While I’m waiting for VTS23 to compress (a long, dull process of me watching a progress bar creep across the screen for a for a couple of hours) I did some rummaging about online. Getting caught up with Michael Barrier’s site I see he linked to a really neat read from David Bordwell’s Observations on Film Art blog about Neil Gabler’s Disney book. I haven’t read the book and I probably won’t, either. Besides the fact that the reviews tend to portray it as a big blob of literary cold fish soup, Disney-ana and the history and personal/psychological mechanizations of Uncle Walt rarely interest me much for some reason. I love to read history for sure, but I like to do a little spelunking when I dig through history. I’m more interested in those who worked for him than the man himself. He’s an important figure as an employer and an industry driver, but I’m not usually all worked up to shower more lauds and praise on a figure who has had more than his share. Maybe because growing up I wasn’t a huge Disney fan overall. My childhood isn’t one that was overly touched by the Disney product. Being a steel town blue collar sort the Schlesigner/WB and MGM stuff always seemed to hold more currency in our world of grey skies, brown snow, dirty brick buildings bellowing smoke that smelled like crap. Besides I prefer to look under rocks and behind the curtains to see the small stories about the men and women who did the real work of making Disney into a cultural icon. After all that’s where I spent most of my career, down under the rocks with the little people who had more talent and skill than entrepreneurial interest. Tom Sito’s Drawing the Line is probably a book more my speed. Plus anybody who’s listened to him knows that Tom spins a great yarn.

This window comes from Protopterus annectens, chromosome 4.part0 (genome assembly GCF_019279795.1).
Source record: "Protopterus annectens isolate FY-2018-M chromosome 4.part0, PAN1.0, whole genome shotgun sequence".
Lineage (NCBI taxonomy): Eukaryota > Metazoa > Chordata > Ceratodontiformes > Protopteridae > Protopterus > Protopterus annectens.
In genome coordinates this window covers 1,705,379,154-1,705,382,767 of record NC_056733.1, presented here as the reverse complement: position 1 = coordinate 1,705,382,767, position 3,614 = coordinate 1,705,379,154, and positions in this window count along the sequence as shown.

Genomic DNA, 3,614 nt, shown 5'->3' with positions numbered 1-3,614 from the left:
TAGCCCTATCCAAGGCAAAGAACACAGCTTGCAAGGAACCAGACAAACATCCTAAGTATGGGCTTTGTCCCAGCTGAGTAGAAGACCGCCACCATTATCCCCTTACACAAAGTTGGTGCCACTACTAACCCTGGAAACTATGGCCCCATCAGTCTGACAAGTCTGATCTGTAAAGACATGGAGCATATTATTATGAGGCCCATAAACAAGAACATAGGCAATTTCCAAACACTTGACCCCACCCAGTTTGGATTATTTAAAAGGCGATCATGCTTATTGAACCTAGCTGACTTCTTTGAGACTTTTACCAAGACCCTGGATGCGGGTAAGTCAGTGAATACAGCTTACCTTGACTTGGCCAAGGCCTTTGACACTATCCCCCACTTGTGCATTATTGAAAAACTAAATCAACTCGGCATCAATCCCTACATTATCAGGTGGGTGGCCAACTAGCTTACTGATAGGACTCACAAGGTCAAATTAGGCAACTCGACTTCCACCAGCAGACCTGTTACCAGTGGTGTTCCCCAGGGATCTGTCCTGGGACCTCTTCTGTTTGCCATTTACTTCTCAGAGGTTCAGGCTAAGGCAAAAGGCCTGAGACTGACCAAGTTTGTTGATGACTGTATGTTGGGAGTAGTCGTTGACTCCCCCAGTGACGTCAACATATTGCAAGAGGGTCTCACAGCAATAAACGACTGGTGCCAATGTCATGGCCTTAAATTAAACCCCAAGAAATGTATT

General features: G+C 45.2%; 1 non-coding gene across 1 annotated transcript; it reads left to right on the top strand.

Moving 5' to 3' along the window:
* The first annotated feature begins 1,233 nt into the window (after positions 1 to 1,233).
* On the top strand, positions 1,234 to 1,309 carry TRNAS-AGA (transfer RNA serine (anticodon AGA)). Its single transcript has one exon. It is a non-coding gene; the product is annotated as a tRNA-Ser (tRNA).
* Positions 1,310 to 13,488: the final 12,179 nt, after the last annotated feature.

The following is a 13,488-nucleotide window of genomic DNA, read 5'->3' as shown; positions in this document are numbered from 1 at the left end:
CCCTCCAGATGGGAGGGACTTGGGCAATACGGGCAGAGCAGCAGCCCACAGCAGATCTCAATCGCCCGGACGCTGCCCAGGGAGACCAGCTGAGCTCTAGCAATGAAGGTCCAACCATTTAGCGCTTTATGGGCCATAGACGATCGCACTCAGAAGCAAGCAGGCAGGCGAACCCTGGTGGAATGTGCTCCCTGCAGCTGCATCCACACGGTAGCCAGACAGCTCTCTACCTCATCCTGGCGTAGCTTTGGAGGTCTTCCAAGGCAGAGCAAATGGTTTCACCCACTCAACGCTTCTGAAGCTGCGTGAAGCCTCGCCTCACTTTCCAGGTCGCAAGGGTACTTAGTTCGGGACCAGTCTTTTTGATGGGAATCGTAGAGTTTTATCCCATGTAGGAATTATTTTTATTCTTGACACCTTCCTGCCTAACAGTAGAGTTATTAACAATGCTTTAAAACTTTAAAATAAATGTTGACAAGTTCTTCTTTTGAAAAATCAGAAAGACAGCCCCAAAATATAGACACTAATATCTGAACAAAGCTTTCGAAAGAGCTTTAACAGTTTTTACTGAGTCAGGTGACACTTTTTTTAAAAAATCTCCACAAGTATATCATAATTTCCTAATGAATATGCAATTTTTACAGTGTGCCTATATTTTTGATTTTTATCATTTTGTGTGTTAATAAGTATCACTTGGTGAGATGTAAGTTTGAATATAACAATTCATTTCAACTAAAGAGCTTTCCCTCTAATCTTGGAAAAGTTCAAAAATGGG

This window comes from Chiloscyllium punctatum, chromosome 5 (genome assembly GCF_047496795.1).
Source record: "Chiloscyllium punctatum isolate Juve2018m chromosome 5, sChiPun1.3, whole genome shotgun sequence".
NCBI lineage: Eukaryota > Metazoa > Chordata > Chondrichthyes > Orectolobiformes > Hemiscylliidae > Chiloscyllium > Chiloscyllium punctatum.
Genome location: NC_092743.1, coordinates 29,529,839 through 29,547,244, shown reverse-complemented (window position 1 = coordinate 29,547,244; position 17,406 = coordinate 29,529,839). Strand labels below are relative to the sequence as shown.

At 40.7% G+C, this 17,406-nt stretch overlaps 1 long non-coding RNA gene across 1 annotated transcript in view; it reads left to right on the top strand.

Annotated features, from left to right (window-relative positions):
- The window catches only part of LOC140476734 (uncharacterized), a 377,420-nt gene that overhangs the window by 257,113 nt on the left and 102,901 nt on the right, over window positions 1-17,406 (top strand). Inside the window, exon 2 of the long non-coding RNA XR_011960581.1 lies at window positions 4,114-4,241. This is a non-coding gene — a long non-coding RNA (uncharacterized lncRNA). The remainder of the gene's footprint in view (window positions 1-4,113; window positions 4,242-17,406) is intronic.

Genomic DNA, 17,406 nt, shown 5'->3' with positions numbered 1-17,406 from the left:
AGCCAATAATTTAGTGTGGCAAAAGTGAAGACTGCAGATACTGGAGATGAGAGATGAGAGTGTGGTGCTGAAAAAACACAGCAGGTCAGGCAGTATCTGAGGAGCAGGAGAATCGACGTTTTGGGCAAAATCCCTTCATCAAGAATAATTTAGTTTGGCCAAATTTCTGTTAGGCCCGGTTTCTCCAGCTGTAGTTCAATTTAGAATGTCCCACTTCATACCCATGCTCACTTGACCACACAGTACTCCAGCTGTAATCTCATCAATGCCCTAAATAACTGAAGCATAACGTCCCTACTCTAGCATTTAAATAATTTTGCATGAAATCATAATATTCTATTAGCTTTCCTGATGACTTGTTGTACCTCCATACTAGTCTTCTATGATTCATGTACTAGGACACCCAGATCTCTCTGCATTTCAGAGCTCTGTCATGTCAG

Anyhow, I liked the article on the Film Art blog because the authors (Kristen Thompson and David Bordwell) show a very keen appreciation and a good eye for observing some of the subtler aspects of character animation as practiced by the Disney studio. For non-animators this is usually kinda rare “out there”. With so many ooh-ing and ahh-ing over the latest mo-cap driven craze in the MSM it’s a refreshing thing to see someone have a deeper level of appreciation for the craft and art of animation beyond the basic “I like it” level. Anyhow, when you have some progress bars of your own to watch crawl across your screen, go pass some time and read the post.
Oh yeah, VTS23 later tonight, too. Email links to come for those on the subscriber bandwagon.